duRand and Wright’s head shop at 1106 Howard St. was joined by more entrepreneurs and artists doing their thing.

The early Market scene became an underground haven.

“In 1968 it was really artsy, edgy, political, kind of druggy,” says duRand.

Experimental art, film, theater and alternative newspapers flourished there.

 

 

 

A youunger duRand, center (in the suit), during the Old Market’s coming-of-age

 

 

City officials looked with suspicion on the young, long-haired vendors and customers.

“We had all kinds of trouble with building inspectors,” whom he said resisted attempts to repurpose the structures. “The idea of a hippie neighborhood really troubled a lot of people. This was going to be the end of civilization as they knew it if they allowed hippies to get a foothold. It was quite a struggle the first few years. We really had a lot of obstacles thrown in our path, but we persevered. It succeeded in spite of the obstructionists.

“And then it became more fashionable with the little clothing stores, bars and gift shops. Adventuresome young professionals would come down to have cocktails and to shop.”

The French Cafe helped establish the Old Market as viable and respectable.

Te social experiment of the Old Market thrived, he says, “because it was genuine, it wasn’t really contrived, it evolved authentically,” which jives with his philosophy of “authentic design” that’s unobtrusive and rooted in the personality of the client or space. “Sometimes the best thing to do is nothing at all. The main criterion wasn’t profit, it was for interesting things to happen. We made it very easy for interesting people to get a foothold here.”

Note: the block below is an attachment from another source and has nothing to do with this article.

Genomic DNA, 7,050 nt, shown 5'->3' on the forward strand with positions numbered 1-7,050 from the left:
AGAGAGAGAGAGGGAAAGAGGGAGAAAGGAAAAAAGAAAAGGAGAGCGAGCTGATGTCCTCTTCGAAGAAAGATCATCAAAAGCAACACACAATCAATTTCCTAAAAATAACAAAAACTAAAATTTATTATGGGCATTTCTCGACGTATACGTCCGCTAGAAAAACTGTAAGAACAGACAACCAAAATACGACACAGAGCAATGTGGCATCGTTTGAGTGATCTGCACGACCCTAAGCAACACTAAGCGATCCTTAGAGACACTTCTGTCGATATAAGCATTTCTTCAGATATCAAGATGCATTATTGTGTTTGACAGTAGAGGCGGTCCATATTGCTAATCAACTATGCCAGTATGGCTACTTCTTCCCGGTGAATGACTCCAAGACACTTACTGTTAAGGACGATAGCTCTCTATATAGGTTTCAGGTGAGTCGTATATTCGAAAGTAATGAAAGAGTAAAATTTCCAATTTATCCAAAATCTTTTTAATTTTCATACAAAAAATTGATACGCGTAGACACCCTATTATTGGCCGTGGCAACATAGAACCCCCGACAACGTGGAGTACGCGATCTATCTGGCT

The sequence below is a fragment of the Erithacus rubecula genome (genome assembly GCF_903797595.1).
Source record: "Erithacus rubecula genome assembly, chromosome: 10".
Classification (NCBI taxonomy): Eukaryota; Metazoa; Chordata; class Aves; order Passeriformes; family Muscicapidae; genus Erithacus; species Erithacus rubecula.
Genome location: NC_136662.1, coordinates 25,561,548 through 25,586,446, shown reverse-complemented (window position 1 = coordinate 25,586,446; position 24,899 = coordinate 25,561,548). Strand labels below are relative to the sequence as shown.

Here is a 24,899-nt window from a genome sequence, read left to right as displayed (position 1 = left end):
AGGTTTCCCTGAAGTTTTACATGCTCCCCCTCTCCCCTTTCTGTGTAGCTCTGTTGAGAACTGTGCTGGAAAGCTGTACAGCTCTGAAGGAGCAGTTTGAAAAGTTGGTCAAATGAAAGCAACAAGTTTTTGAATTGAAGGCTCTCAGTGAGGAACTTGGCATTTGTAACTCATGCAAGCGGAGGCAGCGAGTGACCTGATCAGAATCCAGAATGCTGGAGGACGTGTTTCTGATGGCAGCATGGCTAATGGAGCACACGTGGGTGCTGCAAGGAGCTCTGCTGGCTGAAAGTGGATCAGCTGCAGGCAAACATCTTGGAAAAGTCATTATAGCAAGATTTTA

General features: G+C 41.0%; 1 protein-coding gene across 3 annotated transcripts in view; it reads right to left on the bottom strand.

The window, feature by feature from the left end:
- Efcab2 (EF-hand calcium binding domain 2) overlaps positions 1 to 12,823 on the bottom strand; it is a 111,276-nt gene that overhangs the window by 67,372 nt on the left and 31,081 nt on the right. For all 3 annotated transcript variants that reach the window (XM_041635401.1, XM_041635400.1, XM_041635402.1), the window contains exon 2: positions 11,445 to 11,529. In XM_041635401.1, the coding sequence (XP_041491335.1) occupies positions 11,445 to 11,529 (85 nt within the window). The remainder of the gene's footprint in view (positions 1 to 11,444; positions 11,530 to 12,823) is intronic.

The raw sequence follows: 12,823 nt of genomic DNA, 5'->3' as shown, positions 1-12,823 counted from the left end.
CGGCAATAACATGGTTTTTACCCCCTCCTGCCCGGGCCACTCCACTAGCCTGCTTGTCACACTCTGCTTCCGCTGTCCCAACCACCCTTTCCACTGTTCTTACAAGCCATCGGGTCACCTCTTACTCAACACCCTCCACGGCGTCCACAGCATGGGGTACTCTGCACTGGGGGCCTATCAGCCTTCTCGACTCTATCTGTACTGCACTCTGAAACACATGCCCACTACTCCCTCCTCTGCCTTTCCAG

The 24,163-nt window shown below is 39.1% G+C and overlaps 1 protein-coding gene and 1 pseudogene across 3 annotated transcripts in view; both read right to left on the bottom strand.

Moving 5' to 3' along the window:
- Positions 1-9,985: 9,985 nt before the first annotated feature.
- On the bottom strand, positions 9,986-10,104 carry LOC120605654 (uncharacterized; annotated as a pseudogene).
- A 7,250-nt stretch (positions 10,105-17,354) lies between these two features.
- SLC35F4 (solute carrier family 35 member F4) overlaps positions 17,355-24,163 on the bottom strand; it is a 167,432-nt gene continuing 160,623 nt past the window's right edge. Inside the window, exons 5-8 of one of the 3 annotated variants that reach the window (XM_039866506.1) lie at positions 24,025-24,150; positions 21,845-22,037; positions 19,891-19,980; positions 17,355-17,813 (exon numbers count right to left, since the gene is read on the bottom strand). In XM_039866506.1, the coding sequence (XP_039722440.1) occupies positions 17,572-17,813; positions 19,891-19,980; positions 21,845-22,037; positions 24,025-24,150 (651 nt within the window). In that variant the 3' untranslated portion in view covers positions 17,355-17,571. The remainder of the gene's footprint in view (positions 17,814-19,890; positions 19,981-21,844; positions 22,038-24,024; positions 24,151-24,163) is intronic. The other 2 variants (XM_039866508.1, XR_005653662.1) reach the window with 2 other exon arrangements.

Having a hand in its transformation, he says, “was interesting, exciting, exhilarating because it was all new and it was a creative process. The whole venture was kind of an artwork really. I do have a sense of accomplishment in making something out of nothing. That was really the fun part.”

He fears as the Market’s become gentrified – “really almost beyond recognition – it’s lost some of its edge though he concedes remains a hipster hub. “I’m a little awed by the juggernaut it’s become. It’s taken on a much bigger life than I imagined it would. I never imagined I would be designing million-dollar condos in the Old Market or that a Hyatt hotel would go in.”

duRand and his wife Jody don’t live in the Market anymore but he still does work for clients there and it’s where he still prefers hanging out. Besides, all pathways seem take this Old Market pioneer back to where it all began anyway.

Learn about his authentic design at http://rogerdurand.com.

 

 

 

A duRand designed interior
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  1. rogerdurand@cox.net
    December 26, 2012 at 10:56 pm

    Nice to have these photos on the blog– thx!
    Sent on the Sprint® Now Network from my BlackBerry®

    Like

  2. December 27, 2012 at 1:57 pm

    As a budding artist and designer myself in the late 70’s-early 80’s, I was a regular in the Old Market before moving away from Omaha. I worked off and on as a waiter in those days at the venerable Spaghetti Works and French Cafe, and the Neon Goose as well. To this day, I have such fond memories of my time immersing in that culture. It was during this time period that I got to know Roger duRand. I can’t think about the Old Market without thinking of Roger . . . they are inherently connected!~~~

    Like

  3. June 10, 2016 at 7:46 pm

    Roger, Vera Mercer , Carrie Rennie and I were the first women to reside in the Old Market and have many great memories, Roger is an old friend and the photo Jody, his wife took recently is exquisite. Susan Bray

    Like

    • June 10, 2016 at 7:49 pm

      Also Astrid Buffet was a pioneer too! Susan Bray

      Like

  1. December 26, 2012 at 9:58 pm
  2. December 27, 2012 at 6:14 pm
  3. January 18, 2013 at 11:53 pm
  4. February 4, 2013 at 10:11 pm